Over the last couple of articles, we’ve underpinned the importance of brand consistency and dedication to a long-term focus on building your brand. Still stuck as to how to actually develop your brand? You’re in luck.
It’s through the work of Keller that it’s widely been recognised and adopted in brand literature that there are four key steps to brand development, with its roots founded upon four questions customers ask about brands and of themselves.
Also known as the Brand Equity Model, the concept behind it is simple: in order to build a strong brand, you must shape how customers think and feel about you. The aim is to provide consumers with unique brand experiences so that they ultimately shape positive thoughts and connections around it.
Let’s look at the four steps individually…
Step 1: Identity – Who are you?
This first step is all about generating brand awareness, ensuring your brand stands out and that consumers can easily recognise it. But be careful, it’s here that you lay the foundations for how your brand will be perceived by your customers. It’s essential at this stage to conduct research into your customers to understand who they are.
What are their decision-making processes? How do they classify your product or brand? How well does your brand stand out at key stages of their buying journey? Are your potential customers aware of your unique selling proposition when making a purchase decision?
Step 2: Meaning – What are you?
By the end of Step 2, your customers should know what your brand means, and what it stands for. The two contributing factors here are performance and imagery (more on this in Part 2). How well does your product or service’s performance satisfy your customer’s needs and likewise how well are these needs satisfied on a psychological level?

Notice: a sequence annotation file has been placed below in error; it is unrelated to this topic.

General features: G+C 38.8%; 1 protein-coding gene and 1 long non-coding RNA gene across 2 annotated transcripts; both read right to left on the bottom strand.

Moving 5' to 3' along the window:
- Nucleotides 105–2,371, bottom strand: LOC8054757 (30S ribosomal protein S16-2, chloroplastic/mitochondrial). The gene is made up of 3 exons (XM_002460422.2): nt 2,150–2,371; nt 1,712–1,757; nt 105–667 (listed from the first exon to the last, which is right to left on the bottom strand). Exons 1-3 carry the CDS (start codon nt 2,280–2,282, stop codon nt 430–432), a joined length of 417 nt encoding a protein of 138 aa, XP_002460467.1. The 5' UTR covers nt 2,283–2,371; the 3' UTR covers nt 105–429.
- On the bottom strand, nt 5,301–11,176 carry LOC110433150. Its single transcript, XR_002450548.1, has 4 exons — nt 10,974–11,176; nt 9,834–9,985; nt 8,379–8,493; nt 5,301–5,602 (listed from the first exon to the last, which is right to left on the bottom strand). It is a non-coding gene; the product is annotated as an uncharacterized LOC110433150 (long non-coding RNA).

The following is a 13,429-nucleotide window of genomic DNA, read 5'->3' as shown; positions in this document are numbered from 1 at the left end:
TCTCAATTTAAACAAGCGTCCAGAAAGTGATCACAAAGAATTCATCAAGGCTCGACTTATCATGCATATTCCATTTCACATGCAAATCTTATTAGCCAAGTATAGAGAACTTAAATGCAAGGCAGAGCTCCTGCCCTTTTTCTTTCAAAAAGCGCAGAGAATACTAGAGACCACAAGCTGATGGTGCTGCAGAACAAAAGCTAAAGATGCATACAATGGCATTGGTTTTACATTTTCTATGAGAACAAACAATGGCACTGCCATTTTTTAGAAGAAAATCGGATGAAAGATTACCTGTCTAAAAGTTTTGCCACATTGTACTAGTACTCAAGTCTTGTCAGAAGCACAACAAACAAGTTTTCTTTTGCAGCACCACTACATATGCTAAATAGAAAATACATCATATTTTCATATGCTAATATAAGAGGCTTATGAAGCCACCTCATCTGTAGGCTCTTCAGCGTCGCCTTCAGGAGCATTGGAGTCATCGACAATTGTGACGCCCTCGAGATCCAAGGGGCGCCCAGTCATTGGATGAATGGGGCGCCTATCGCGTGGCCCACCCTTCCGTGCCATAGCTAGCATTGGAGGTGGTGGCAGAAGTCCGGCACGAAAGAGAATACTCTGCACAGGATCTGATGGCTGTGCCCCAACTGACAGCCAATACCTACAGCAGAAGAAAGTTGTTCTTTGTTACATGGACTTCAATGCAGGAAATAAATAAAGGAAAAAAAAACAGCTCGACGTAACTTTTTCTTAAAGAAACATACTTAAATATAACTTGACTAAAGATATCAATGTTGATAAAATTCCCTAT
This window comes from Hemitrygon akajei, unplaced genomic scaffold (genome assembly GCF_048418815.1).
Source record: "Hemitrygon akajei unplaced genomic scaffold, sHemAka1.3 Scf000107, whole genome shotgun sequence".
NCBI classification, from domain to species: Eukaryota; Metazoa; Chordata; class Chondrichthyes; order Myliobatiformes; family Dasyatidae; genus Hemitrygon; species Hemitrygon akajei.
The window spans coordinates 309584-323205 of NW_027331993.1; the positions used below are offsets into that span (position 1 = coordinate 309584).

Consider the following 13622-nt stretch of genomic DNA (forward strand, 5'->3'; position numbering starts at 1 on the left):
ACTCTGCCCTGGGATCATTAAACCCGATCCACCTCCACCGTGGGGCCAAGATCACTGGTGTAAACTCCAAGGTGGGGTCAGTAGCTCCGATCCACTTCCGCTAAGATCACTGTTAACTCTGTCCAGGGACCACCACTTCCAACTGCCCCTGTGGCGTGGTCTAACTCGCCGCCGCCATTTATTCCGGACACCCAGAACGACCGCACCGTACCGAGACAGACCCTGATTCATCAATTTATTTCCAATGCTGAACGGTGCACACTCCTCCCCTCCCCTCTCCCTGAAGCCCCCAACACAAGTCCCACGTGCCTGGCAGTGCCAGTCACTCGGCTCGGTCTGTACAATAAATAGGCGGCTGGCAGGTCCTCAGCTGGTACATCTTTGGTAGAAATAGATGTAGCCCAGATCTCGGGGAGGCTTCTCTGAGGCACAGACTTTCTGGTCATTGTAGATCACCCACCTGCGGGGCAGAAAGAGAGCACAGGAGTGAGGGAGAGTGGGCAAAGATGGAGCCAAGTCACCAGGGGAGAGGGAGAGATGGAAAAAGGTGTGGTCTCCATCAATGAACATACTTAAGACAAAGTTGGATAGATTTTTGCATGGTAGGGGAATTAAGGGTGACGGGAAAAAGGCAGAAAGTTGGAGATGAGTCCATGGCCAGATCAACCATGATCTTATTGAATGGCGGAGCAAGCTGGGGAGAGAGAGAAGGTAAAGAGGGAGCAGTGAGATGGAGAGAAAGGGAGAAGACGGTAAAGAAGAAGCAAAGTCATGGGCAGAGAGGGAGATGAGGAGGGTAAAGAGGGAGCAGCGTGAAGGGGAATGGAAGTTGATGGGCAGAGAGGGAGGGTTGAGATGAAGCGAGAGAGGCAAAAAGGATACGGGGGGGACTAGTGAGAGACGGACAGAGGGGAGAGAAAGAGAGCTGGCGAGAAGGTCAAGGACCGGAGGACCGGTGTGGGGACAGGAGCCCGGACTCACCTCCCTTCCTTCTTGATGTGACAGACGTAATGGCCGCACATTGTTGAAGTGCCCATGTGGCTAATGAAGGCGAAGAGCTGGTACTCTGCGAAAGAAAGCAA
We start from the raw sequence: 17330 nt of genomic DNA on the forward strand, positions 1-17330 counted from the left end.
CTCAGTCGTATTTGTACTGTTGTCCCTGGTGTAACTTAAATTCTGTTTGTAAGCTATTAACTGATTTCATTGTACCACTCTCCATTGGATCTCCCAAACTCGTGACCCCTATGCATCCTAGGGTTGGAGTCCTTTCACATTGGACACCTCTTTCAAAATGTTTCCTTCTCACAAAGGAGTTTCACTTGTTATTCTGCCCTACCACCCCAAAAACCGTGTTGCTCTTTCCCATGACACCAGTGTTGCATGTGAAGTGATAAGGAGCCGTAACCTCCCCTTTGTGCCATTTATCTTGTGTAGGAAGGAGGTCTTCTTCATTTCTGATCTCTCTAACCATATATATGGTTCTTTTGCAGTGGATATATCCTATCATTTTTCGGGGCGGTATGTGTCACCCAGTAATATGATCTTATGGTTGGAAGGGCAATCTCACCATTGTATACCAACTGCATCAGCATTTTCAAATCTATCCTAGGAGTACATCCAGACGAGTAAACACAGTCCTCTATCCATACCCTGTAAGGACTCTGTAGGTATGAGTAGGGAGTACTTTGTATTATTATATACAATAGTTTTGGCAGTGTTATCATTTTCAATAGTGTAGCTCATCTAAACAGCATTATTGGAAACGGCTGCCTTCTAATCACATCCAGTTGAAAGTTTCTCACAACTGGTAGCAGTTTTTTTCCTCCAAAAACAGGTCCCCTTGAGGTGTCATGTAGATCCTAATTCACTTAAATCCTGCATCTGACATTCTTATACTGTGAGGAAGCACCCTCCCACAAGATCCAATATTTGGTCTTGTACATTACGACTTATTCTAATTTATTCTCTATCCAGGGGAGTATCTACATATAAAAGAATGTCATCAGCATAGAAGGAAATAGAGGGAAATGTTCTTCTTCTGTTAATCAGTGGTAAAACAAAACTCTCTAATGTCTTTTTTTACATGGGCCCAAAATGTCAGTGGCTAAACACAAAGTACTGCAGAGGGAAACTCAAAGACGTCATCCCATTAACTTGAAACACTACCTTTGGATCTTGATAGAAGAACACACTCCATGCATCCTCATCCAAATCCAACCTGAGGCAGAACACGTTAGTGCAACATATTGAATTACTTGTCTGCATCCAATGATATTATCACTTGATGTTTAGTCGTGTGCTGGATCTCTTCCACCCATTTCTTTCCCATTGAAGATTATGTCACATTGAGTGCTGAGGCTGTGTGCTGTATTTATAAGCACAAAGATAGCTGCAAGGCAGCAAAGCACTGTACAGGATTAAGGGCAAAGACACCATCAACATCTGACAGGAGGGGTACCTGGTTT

A good example to draw upon here is Bellroy. They solve their customers’ needs by designing reliable, durable products that make your life ‘easier, smarter and more seamless’. On the psychological level, their imagery is enhanced by their commitment to ethically sourcing materials that also reduce their impact on the environment.
Step 3: Response – What about you?
In Step 3, you want to elicit the proper customer response from the previous two steps. Put simply, you are managing what consumers think and feel about your brand. The judgements that customers make about your brand typically fall into the following four categories. In order to overcome any negative judgements that customers may have, ask yourself the following questions.
- Quality – How can you improve the perceived quality of your brand?
- Credibility – What can you do to enhance your brand’s credibility?
- Consideration – Does your current marketing strategy successfully communicate your brand’s relevancy to whatever consumer needs you’re satisfying?
- Superiority – How does your brand stack up against your competitors?
Step 4: Relationships – What about you and me?
The ultimate goal of any brand is achieving brand resonance. This occurs once you’ve converted your customer’s responses about your brand into an active and loyal relationship between you and your consumers. Step 4 is one that is often overlooked by many brands. After speaking to a newly retired marketing executive last week, they shared the same view:
“The issue with many organisations today is that they feel they are beholden to their shareholders, when in fact they should think that way about their customers. The lack of alignment between shareholders and customers is what will, ultimately, be a major cause of pain for a brand down the track.”
It is pivotal to foster the relationships you have with your customers to induce loyalty, attachment and engagement with your brand. The more customers feel a sense of community, the more likely they are to repeatedly purchase your products or services.
In Part 2 of How To Build a Powerful Brand, we’ll look at the six fundamental building blocks that will guide you through these steps on your way to brand resonance.
If you need a hand establishing your brand, drop us a line at firstname.lastname@example.org.